This strategy, called bundling, enabled all these networks to slowly and steadily build their audience and brand recognition. And while not much has changed since Bruce Springsteen wrote "57 Channels (And Nothin' On)" in 1992, the quality was much worse when most of the networks launched in the 1980s. CNN was widely ridiculed as the chicken noodle network, E! was an endless loop of movie trailers and TNT featured mainly old movies.

Today, amidst the mostly dead wood, these cable networks do feature some of the most widely viewed sporting events and original programming on television; and many have become iconic global media brands.

Yet, it seems their future, much like their birth and life to this point, is intricately tied to the cable operators who provide more than half their total revenue in programming fees, enabling them to spend the money to pepper their line up with hits.

Which leads me to the well publicized battles here in New York between Time Warner Cable and Fox, and Cablevision and Scripps over these fees. How can two sides of an enormously successful business relationship air their grievances in such a public manner? (Millions have been spent on newspaper and TV ads.)

In The New Yorker this week, James Surowiecki eloquently describes the consumer appeal of bundling and why à-la-carte pricing could disrupt the entire cable industry.

"Successful bundling depends on the idea that what your are paying for is 'cable television,' rather than a collection of channels. Public fighting over programming costs disrupt that idea. When HGTV says it wants more money for its programming, it makes people who don't watch HGTV wonder why they should pay anything for it at all."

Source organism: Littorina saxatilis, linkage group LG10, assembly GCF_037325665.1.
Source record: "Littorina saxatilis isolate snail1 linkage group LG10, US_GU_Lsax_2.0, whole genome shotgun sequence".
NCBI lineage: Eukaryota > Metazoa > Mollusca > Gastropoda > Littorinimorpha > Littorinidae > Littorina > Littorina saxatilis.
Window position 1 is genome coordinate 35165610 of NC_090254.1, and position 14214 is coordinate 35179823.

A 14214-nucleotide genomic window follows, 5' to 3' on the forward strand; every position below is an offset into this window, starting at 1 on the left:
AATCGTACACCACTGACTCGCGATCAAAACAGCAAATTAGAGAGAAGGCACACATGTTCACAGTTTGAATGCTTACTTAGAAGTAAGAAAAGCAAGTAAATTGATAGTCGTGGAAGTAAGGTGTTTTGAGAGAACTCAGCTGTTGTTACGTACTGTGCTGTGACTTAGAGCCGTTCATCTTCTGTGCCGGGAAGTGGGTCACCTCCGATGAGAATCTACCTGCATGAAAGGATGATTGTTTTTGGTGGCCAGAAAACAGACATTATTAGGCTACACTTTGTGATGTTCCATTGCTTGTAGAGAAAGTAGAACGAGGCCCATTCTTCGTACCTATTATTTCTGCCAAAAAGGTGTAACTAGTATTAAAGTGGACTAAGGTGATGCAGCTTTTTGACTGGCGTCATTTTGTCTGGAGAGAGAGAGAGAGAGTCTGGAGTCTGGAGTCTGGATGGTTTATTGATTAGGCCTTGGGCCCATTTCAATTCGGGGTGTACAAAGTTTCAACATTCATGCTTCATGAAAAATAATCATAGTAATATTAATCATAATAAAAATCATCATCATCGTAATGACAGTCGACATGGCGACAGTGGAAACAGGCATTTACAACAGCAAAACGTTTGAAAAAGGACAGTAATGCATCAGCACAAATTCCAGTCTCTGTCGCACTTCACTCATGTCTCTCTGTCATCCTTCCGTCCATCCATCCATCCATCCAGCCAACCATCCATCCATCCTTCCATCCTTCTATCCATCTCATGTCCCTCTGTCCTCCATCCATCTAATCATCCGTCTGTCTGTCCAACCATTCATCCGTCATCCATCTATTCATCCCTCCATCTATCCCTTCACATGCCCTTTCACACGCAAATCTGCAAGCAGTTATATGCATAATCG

Will more of these battles force a public outcry for à-la-carte pricing and which networks, other than the top few would survive?

Wednesday, January 6, 2010

Ad Spending Is Completely Out Of Whack

Ad Age just published their annual ad spending issue featuring all sorts of charts, graphs and lists showing where advertising dollars are spent and who is spending them. Here is where the ad dollars fell by media category:

Media              Spending (dollars in millions)
Broadcast TV      46,385
Cable TV            19,635
Magazine            30,037
Newspaper          23,385
Internet               9,710 (20+ billion with search included) 
Radio                   9,411
Outdoor               3,729

Total                   142,291

More than half the total spending went to Broadcast TV and Magazines.  Note Internet spending, third from last, barely beating out Radio. (Would still be third from last with search included, but almost tied with newspaper.)

The following chart is from Forester and shows where people are actually spending their time:

We all know that ad spending is not properly aligned with media consumption.  But to this extent?  People spend almost as much time on the Internet as they do watching Television, yet the Internet garners only 14% of TV ad spending.

While much of the gap is a result of major brand advertisers poorly allocating their media budgets, another key factor is the dramatic price difference between the two platforms.  It's significantly cheaper to advertise online.  

Jeff Zucker's famous warning that the Internet would "trade analog dollars for digital pennies" is clearly becoming a reality.  It seems quite possible that as advertisers move more of their ad budgets online, their overall ad spend will decline significantly.